Prosecutorial perseveration: A reaction to public commitment?
The startling number of cases in which prosecutors ignore clear-cut exculpatory evidence and persist in the prosecution of an almost certainly innocent suspect may be related to the public nature of these prosecutors’ commitments. Research has shown that people who make a public commitment to a decision are more likely to stick with their decision in the face of contrary evidence than people who did not make a public commitment. This study examined the effects of public commitment on undergraduate mock prosecutors’ decisions to prosecute in a fictional murder case. Half of the participants rendered an initial decision which was made public and half of the participants made no initial decision about the case. Participants were then given exculpatory evidence and asked to make a second decision. It was predicted that participants whose initial decision was made publicly would be more likely to remain consistent with this decision (i.e., continue to prosecute) than participants who did not make an initial decision. However, it was found that participants who made a public commitment were significantly less likely to decide to prosecute in the face of exculpatory evidence than participants who made no commitment. The implications of this unexpected finding are discussed.^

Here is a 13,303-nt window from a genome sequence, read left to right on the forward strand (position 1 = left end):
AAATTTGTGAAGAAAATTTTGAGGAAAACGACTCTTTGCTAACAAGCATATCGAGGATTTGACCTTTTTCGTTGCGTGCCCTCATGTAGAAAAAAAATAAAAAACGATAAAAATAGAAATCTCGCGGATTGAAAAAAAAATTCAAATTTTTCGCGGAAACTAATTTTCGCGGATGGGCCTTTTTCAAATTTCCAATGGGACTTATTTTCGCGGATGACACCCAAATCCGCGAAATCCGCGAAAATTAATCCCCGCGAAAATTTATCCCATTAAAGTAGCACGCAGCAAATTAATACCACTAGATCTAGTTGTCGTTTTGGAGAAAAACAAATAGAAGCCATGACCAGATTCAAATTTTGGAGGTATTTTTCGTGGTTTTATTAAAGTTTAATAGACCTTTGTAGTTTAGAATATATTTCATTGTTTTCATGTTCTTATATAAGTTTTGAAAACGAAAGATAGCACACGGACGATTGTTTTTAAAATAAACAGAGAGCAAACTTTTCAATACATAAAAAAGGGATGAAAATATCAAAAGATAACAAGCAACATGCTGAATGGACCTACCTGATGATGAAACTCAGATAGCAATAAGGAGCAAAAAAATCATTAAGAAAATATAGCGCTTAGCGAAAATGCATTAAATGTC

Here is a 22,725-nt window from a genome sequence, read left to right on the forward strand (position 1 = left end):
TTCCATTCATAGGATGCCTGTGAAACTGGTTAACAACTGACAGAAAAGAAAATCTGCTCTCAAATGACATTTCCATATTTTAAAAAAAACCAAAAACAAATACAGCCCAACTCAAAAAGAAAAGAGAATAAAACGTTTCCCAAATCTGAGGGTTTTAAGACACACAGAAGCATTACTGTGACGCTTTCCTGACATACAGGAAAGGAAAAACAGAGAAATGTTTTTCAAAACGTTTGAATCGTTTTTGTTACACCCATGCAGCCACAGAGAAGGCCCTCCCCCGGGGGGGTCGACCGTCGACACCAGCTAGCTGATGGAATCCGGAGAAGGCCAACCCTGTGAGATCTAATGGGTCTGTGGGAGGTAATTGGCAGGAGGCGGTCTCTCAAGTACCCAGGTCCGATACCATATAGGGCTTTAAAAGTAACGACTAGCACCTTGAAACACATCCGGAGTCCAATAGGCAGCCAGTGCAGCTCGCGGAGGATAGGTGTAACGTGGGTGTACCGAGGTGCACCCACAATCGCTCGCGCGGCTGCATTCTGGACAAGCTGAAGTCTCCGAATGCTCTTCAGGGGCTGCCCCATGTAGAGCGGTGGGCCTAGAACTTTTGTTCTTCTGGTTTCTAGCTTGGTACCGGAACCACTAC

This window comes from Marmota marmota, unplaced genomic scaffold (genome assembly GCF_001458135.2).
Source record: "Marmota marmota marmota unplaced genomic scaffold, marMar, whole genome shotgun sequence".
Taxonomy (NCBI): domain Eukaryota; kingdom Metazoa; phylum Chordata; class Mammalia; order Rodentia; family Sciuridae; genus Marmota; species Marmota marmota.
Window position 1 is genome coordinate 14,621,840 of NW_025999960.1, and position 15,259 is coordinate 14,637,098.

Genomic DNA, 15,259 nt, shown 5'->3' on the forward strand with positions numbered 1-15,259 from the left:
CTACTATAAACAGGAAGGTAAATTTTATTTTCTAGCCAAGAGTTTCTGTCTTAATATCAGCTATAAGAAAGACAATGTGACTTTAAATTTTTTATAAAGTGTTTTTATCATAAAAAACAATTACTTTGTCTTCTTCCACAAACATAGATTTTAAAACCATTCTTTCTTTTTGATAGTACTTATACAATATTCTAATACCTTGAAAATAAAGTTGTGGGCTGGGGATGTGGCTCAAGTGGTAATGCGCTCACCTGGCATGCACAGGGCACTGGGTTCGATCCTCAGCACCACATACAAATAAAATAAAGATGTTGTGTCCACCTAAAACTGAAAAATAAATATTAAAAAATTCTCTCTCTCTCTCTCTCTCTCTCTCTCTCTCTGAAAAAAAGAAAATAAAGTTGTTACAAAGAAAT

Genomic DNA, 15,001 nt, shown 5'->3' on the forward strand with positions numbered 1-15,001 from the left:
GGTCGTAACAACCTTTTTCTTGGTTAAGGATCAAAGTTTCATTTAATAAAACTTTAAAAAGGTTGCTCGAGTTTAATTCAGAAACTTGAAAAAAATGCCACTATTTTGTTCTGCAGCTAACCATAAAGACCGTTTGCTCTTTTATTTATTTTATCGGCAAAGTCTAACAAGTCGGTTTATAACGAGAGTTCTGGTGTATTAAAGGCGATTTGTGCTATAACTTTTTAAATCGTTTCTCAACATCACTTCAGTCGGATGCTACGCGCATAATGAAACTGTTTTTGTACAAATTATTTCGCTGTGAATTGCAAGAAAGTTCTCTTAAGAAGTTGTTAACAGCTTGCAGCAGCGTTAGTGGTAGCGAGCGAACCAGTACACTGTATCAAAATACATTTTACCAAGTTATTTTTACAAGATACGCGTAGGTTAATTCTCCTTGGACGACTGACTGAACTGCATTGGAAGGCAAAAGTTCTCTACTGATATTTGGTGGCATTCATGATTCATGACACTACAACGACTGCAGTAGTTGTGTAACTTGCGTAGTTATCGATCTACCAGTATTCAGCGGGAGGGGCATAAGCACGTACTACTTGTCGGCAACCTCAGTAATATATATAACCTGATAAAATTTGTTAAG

Uhl, Elizabeth Rose, "Prosecutorial perseveration: A reaction to public commitment?" (2008). ETD Collection for University of Texas, El Paso. AAI1461169.